The authors find that high-earning women may also compensate for adopting “male” identities by putting in more hours cooking dinner, doing laundry, and otherwise taking care of the home. Using data from the American Time Use Survey, the researchers find that wives who earn more than their husbands actually report doing a greater fraction of household work. Standard economic theory would predict the opposite: The family’s high-earner should spend her time generating labor income, not cooking dinner. But when viewed through the lens of gender identity, it’s a natural outcome of trying to compensate for acting too much “like a man.”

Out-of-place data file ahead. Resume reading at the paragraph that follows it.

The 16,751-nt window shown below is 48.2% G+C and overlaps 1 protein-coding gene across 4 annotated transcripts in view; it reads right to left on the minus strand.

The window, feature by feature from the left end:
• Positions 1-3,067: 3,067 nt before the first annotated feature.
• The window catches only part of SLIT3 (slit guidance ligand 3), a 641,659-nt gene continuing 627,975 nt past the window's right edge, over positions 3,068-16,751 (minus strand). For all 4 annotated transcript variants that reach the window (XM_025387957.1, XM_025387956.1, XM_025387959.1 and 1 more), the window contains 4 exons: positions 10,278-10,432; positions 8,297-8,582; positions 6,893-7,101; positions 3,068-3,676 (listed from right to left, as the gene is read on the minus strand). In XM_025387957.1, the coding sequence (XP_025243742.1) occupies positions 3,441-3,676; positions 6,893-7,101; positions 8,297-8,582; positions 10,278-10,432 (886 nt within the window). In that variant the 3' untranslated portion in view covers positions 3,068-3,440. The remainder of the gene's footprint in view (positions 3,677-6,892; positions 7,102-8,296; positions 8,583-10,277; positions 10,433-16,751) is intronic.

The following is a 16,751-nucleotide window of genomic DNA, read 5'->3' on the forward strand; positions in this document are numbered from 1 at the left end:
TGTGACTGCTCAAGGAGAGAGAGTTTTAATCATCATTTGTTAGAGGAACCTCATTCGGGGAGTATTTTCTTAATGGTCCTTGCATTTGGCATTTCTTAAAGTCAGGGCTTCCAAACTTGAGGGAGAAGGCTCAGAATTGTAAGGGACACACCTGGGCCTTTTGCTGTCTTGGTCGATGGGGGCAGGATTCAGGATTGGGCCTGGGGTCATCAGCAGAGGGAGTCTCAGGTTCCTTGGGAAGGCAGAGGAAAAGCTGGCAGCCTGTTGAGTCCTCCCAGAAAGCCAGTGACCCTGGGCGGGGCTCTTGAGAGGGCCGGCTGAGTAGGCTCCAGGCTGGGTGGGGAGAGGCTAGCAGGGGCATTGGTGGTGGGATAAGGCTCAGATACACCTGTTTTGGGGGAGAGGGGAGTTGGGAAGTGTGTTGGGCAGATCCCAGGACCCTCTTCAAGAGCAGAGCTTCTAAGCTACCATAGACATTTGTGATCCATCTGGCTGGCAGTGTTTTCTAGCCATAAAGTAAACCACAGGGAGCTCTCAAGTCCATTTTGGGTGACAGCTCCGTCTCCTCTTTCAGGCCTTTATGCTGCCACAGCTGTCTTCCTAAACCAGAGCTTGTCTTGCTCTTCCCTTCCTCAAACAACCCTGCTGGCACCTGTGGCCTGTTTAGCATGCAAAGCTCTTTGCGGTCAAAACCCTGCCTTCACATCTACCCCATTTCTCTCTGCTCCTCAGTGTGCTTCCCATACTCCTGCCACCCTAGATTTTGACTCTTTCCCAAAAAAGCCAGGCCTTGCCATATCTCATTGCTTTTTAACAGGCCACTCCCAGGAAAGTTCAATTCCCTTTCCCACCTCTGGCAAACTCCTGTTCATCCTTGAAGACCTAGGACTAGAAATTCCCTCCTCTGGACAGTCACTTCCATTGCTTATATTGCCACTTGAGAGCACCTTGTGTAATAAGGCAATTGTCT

And so, we end up hearing about women making cookies for the school bake sale at 4 a.m. before heading to Wall Street, and reading stories questioning whether it’s really possible to “have it all.” “Having it all”—being the perfect homemaker and employee—makes it hard to find time for intimacy, stresses both parents out, and generally puts an enormous strain on a marriage, and indeed the study’s closing finding is that couples in which a woman earns more than her husband are less likely to report that they’re happy in their marriage—and their unions are more likely to end in divorce.
This bleak picture suggests that the feminist revolution may have stalled not just because of continued workplace discrimination—though that’s surely a part of it—but rather because of gender identities at home, which lag well behind advances in women’s educational attainment and employment opportunities. In the end, it has proven much easier to change employment laws and workplace practices than to change ourselves.